Finance Finance News ‘Far from normal’: Treasurer Josh Frydenberg under fire for calling time on crisis support
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‘Far from normal’: Treasurer Josh Frydenberg under fire for calling time on crisis support

Josh Frydenberg
Josh Frydenberg says it's time to draw a line in the sand around federal funding. Photo: AAP
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Treasurer Josh Frydenberg has come under fire for declaring an end to COVID-19 crisis support payments, with welfare groups warning that many Australians are already struggling to make ends meet due to insufficient social funding.

In a pre-budget speech on Monday, Mr Frydenberg said government must draw “clear lines in the sand” around government spending in the pandemic, arguing that emergency levels of support will do “more economic harm than good”.

“The economy simply cannot be conditioned to the level of unprecedented support that has been required over the last two years,” Mr Frydenberg told the Australian Industry Group.

“This level of government intervention must not become entrenched.”

The Morrison government has spent more than $350 billion to support Australia through COVID-19 over the past two years, but has recently gutted several support programs such as an isolation payment for casuals.

These cuts are raising fears that the government is about to tighten its belt at the upcoming federal budget, despite evidence that many people are still suffering due to poverty-level unemployment payments, big shortfalls in aged-care funding, and a severe lack of social housing.

Mr Frydenberg’s speech also came after he claimed last week the government cannot afford to fund every urgent policy priority after COVID.

That’s despite him earlier ruling out clawing back an estimated $27 billion in JobKeeper paid to companies that increased their sales in 2020.

Health Services Union boss Gerard Hayes said it is astonishing that Mr Frydenberg has closed the door on greater funding given the “huge amounts of money” given under the JobKeeper scheme to profitable firms like Harvey Norman.

“I’m wondering whether the government actually wants to lose the election,” he said.

“They’re abdicating their responsibilities.”

‘Far from normal’: Crisis support still needed

Mr Hayes said the aged-care sector requires an urgent injection of government funding after it was forced to make do with at least 60,000 fewer workers than it needed last month.

Prime Minister Scott Morrison unveiled bonus payments of up to $800 for aged-care workers last week to encourage staff to stay in the industry, but Mr Hayes said the money was “nothing more than a joke”.

A Committee for Economic Development of Australia (CEDA) report last year warned aged-care standards were falling below that of developed economies and that the $17.7 billion in funding unveiled in response to the recent Aged Care Royal Commission was inadequate.

On Monday, federal cabinet’s national security committee agreed to send up to 1700 Australian Defence Force personnel to help the ailing sector.

Australian Council of Social Service CEO Cassandra Goldie was “deeply concerned” by the pre-budget speech on Monday morning.

She said the government must increase its support for disadvantaged people during the pandemic and not pull back emergency funding.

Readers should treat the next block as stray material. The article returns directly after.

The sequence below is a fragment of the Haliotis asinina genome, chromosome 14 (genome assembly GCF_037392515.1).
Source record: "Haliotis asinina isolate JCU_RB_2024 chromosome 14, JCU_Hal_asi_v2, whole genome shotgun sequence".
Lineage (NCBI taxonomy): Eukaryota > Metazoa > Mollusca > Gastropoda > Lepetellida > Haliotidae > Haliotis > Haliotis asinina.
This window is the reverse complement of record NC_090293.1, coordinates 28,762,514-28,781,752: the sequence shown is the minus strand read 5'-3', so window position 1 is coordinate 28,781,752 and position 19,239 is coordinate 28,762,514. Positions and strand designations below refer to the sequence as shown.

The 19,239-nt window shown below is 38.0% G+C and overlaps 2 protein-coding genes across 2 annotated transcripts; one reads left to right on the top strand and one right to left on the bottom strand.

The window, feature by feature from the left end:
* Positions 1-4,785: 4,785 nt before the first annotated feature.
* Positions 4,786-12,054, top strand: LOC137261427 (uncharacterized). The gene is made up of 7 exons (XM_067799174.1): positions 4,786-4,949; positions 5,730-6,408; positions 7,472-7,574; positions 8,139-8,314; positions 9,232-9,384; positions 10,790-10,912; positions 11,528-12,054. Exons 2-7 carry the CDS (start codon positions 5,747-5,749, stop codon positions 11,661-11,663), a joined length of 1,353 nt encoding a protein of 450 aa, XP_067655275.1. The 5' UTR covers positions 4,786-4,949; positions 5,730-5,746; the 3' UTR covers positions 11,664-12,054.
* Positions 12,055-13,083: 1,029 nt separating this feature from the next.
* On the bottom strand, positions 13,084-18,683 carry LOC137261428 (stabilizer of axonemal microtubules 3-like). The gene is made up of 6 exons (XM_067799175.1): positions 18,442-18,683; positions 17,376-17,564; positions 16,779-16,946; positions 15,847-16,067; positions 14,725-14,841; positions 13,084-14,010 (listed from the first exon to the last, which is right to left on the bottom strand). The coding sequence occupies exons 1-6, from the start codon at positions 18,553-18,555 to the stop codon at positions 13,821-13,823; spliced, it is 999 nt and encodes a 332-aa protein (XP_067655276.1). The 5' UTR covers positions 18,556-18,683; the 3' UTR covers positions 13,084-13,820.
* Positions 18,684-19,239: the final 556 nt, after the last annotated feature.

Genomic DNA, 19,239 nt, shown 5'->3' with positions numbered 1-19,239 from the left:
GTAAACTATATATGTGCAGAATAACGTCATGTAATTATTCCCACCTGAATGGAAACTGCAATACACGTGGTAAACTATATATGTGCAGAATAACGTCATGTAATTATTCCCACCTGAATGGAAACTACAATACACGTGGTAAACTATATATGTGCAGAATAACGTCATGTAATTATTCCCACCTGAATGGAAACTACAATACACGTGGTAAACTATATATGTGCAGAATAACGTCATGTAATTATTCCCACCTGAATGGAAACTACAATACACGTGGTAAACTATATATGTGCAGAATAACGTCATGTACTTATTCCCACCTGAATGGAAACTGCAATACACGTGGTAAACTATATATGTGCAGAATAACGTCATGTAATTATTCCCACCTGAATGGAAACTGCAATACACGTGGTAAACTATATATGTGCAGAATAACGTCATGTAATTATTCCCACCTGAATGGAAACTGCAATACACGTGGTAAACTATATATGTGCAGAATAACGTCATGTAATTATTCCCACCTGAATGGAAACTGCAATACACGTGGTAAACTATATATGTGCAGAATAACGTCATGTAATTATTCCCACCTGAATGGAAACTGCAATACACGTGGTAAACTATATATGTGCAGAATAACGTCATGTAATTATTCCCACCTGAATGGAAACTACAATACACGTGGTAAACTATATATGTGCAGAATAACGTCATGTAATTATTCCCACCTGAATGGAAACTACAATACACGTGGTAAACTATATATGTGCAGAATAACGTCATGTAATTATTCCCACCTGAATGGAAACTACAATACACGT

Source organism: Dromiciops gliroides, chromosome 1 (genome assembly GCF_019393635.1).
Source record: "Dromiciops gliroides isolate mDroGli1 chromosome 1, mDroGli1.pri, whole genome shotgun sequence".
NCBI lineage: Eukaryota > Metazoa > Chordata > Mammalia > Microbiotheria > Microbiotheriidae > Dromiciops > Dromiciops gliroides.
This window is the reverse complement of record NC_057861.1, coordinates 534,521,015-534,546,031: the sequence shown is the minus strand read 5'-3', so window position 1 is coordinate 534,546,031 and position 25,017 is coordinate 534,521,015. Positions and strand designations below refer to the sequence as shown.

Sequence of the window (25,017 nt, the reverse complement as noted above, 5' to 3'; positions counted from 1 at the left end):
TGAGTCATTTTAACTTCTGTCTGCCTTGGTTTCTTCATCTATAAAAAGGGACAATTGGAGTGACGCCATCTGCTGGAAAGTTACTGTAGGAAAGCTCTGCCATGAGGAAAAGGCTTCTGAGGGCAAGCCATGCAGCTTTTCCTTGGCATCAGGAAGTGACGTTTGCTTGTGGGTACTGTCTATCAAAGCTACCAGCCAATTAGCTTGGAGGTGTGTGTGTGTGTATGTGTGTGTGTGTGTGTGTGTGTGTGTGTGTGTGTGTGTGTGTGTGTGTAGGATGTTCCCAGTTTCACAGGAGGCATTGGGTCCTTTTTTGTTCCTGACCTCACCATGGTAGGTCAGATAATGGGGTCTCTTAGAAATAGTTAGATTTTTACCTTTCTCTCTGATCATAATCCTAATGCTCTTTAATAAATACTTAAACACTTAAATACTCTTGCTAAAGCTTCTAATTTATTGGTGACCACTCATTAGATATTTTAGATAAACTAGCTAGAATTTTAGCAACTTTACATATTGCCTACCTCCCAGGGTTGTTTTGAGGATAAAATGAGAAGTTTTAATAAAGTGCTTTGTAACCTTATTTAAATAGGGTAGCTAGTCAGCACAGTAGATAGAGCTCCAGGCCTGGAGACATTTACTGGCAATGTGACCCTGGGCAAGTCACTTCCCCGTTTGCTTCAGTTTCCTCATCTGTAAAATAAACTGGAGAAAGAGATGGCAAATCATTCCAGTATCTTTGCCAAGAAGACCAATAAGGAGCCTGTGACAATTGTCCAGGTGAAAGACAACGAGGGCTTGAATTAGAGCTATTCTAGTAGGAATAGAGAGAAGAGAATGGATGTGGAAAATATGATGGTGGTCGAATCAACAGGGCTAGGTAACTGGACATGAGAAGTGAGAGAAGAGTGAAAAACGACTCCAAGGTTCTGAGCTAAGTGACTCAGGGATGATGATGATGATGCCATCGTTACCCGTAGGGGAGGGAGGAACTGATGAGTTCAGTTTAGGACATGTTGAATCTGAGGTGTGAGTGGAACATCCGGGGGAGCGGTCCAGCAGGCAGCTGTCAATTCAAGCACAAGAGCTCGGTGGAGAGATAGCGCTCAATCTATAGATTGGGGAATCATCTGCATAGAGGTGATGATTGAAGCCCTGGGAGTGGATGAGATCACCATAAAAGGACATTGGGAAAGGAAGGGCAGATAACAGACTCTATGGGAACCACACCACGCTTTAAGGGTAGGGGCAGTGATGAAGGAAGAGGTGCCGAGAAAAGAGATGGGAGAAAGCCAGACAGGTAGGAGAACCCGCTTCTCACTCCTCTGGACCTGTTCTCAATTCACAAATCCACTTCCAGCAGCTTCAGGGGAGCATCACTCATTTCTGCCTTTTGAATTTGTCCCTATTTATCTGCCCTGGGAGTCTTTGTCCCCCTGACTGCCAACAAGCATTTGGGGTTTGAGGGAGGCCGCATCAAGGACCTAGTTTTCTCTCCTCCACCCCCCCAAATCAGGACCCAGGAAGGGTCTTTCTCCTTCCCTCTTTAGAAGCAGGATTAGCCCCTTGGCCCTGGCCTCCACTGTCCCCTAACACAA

Economic conditions for many Australians are “far from normal”, she said.

“We are far from finished with this pandemic, and as health experts continue to warn, we need to prepare for the next wave,” Dr Goldie said.

“There are still 1.1 million people languishing on the $45-a-day unemployment payment.”

Australia’s JobSeeker payment ranks among the lowest unemployment supports in the OECD, even after the government increased the rate by $3.57 a day last year.

“The reality is that the people who have been and continue to be hardest hit by COVID-19 are those on the lowest incomes,’’ Dr Goldie said.

“They remain at greatest risk of ongoing disadvantage and severe hardship.”

Experts call for federal help on housing

The government is also facing calls to massively expand funding for social housing before the next federal election, with homelessness experts decrying inadequate federal support over the past decade.

The Australian Alliance to End Homelessness and the Centre for Social Impact at the University of Western Australia published a landmark report into the issue on Monday, calling for a renewed national strategy.

The research, which draws on the experiences of more than 20,000 people who have experienced homelessness over the past decade, found a lack of federal funding for social housing remains a key policy barrier.

Leigh Jorey, who has lived experience with homelessness, said more funding is vital to ensure support is available across communities.

“Pull your head out and just start putting money where it’s needed,” he told a webinar dedicated to launching the report on Monday afternoon.

Professor Paul Flatau, acting CEO of the Centre for Social Impact and lead author of the report, said Australia needs a “big injection” of funding to drastically increase the supply and affordability of our social housing.

“What’s missing is the Australian government and a national strategy,” he said.

The federal government spends $1.6 billion a year to support state and territory housing and homelessness programs, but a recent report by the Grattan Institute found that’s just a drop in the bucket of what is needed.

Grattan has called for a national social housing future fund that would commit $20 billion to the construction of public housing.

The Productivity Commission is currently reviewing the National Housing and Homelessness Agreement and will release its report in June.